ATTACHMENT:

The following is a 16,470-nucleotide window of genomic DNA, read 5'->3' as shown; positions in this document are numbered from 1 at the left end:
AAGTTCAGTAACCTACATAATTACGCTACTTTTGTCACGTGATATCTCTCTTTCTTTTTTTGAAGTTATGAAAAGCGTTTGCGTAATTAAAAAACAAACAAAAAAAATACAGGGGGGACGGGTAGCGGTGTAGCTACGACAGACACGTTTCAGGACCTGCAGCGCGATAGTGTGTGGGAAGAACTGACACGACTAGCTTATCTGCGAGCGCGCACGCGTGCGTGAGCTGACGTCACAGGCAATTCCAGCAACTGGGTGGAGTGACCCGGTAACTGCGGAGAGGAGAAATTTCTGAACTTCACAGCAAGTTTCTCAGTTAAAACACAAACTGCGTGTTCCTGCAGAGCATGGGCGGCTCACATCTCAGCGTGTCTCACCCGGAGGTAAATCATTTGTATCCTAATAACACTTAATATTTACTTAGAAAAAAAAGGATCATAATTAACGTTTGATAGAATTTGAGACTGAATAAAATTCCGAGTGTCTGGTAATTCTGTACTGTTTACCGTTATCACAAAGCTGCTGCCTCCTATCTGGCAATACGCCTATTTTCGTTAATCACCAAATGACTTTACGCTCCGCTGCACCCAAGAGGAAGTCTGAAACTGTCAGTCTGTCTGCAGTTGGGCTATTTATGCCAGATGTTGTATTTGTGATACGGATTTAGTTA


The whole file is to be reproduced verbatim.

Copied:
The following is a 16,470-nucleotide window of genomic DNA, read 5'->3' as shown; positions in this document are numbered from 1 at the left end:
AAGTTCAGTAACCTACATAATTACGCTACTTTTGTCACGTGATATCTCTCTTTCTTTTTTTGAAGTTATGAAAAGCGTTTGCGTAATTAAAAAACAAACAAAAAAAATACAGGGGGGACGGGTAGCGGTGTAGCTACGACAGACACGTTTCAGGACCTGCAGCGCGATAGTGTGTGGGAAGAACTGACACGACTAGCTTATCTGCGAGCGCGCACGCGTGCGTGAGCTGACGTCACAGGCAATTCCAGCAACTGGGTGGAGTGACCCGGTAACTGCGGAGAGGAGAAATTTCTGAACTTCACAGCAAGTTTCTCAGTTAAAACACAAACTGCGTGTTCCTGCAGAGCATGGGCGGCTCACATCTCAGCGTGTCTCACCCGGAGGTAAATCATTTGTATCCTAATAACACTTAATATTTACTTAGAAAAAAAAGGATCATAATTAACGTTTGATAGAATTTGAGACTGAATAAAATTCCGAGTGTCTGGTAATTCTGTACTGTTTACCGTTATCACAAAGCTGCTGCCTCCTATCTGGCAATACGCCTATTTTCGTTAATCACCAAATGACTTTACGCTCCGCTGCACCCAAGAGGAAGTCTGAAACTGTCAGTCTGTCTGCAGTTGGGCTATTTATGCCAGATGTTGTATTTGTGATACGGATTTAGTTA